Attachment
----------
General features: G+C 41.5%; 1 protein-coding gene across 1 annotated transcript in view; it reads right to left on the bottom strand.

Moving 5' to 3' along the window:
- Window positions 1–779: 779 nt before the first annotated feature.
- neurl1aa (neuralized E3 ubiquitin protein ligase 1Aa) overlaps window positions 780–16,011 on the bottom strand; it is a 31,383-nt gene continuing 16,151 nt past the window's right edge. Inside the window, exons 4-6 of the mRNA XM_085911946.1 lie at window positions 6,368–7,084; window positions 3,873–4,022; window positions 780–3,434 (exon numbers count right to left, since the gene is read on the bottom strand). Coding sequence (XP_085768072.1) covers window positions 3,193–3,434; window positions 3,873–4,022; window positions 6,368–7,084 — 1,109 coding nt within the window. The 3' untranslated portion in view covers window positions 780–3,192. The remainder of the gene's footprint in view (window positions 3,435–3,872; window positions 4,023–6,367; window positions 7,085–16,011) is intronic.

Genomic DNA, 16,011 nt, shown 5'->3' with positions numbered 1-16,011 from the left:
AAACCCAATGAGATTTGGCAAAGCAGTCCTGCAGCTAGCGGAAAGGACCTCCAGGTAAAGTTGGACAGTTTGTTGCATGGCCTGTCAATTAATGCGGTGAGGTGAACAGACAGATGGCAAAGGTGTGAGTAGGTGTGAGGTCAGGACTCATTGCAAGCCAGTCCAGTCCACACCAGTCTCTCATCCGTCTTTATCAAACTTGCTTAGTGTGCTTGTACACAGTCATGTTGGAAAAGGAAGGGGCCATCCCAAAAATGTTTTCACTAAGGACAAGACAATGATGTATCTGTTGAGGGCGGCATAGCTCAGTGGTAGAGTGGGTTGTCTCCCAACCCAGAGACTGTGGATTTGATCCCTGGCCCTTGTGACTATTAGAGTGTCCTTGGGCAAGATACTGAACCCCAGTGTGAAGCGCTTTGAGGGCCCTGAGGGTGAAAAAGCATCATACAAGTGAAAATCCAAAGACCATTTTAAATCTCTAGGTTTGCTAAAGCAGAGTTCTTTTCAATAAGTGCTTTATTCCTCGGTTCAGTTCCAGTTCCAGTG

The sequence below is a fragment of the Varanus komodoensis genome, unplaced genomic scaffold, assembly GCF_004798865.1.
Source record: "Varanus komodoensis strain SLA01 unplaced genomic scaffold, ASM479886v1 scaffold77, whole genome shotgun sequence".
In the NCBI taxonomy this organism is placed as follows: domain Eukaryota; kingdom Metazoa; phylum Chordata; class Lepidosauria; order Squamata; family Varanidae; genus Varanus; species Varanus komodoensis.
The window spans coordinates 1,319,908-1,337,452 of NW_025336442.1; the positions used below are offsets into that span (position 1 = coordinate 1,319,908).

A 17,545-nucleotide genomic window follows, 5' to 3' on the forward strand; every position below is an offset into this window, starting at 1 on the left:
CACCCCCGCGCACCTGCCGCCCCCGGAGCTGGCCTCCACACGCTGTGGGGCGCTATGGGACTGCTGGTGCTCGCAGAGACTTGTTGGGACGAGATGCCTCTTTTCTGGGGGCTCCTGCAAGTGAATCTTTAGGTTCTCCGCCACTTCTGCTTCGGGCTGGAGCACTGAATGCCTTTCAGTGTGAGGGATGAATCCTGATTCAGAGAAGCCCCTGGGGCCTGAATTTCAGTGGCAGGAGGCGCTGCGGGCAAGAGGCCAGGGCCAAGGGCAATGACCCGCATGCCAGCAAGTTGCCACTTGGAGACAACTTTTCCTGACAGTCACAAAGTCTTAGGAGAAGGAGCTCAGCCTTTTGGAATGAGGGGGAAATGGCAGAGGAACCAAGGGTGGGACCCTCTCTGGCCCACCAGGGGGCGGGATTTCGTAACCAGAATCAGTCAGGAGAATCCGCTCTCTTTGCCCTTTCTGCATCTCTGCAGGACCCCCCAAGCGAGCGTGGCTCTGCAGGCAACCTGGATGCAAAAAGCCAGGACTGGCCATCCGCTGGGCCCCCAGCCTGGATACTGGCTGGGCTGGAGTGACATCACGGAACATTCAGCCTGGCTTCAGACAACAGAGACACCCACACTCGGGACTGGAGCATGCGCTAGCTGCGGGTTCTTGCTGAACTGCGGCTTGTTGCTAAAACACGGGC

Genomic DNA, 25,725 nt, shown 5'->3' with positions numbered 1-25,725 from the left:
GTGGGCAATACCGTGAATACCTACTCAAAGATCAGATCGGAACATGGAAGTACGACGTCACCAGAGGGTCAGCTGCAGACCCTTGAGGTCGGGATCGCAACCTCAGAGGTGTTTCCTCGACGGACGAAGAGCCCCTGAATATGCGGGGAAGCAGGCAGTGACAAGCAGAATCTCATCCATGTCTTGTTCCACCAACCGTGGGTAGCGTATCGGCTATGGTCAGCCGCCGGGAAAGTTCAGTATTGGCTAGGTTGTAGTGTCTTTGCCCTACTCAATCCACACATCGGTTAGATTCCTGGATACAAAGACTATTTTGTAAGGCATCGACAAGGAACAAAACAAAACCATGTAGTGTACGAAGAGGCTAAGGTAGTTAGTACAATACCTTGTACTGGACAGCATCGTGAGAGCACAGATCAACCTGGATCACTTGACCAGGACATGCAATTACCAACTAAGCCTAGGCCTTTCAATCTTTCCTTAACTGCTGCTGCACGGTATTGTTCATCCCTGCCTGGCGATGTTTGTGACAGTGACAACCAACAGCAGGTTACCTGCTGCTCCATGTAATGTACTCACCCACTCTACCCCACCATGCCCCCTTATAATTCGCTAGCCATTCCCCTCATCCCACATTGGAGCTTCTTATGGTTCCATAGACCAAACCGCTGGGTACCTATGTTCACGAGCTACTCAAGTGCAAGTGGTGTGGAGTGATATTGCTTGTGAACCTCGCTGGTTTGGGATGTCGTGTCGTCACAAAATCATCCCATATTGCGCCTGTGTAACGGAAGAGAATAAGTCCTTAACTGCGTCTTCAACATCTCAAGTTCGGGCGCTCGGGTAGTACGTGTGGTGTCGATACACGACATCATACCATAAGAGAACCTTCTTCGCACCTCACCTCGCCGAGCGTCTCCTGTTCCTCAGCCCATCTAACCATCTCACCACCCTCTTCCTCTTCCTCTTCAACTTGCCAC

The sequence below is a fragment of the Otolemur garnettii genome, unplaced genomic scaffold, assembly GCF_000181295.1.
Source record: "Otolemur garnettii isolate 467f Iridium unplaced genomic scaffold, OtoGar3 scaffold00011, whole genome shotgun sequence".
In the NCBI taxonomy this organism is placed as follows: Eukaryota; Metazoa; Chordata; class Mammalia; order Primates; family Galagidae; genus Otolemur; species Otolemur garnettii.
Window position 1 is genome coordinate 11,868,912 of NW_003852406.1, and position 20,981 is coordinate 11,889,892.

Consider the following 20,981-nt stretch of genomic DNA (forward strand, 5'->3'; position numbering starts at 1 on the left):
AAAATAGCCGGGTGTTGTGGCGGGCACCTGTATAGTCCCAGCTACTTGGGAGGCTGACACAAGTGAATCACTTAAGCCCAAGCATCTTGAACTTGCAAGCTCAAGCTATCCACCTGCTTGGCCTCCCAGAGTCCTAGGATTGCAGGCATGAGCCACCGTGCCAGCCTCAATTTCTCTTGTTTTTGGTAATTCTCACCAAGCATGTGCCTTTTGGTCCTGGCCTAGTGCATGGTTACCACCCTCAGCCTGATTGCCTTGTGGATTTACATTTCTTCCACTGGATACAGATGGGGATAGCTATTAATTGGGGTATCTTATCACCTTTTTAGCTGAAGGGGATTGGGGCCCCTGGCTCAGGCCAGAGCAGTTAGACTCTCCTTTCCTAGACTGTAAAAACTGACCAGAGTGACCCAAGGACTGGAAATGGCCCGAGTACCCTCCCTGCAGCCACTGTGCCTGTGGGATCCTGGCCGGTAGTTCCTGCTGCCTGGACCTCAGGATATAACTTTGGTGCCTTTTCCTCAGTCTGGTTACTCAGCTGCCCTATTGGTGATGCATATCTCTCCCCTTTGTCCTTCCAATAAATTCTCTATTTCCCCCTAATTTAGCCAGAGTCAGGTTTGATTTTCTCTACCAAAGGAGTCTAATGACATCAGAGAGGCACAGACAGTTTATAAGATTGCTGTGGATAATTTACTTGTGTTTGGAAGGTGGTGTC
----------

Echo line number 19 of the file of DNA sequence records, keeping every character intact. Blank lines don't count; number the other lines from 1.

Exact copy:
Consider the following 20,981-nt stretch of genomic DNA (forward strand, 5'->3'; position numbering starts at 1 on the left):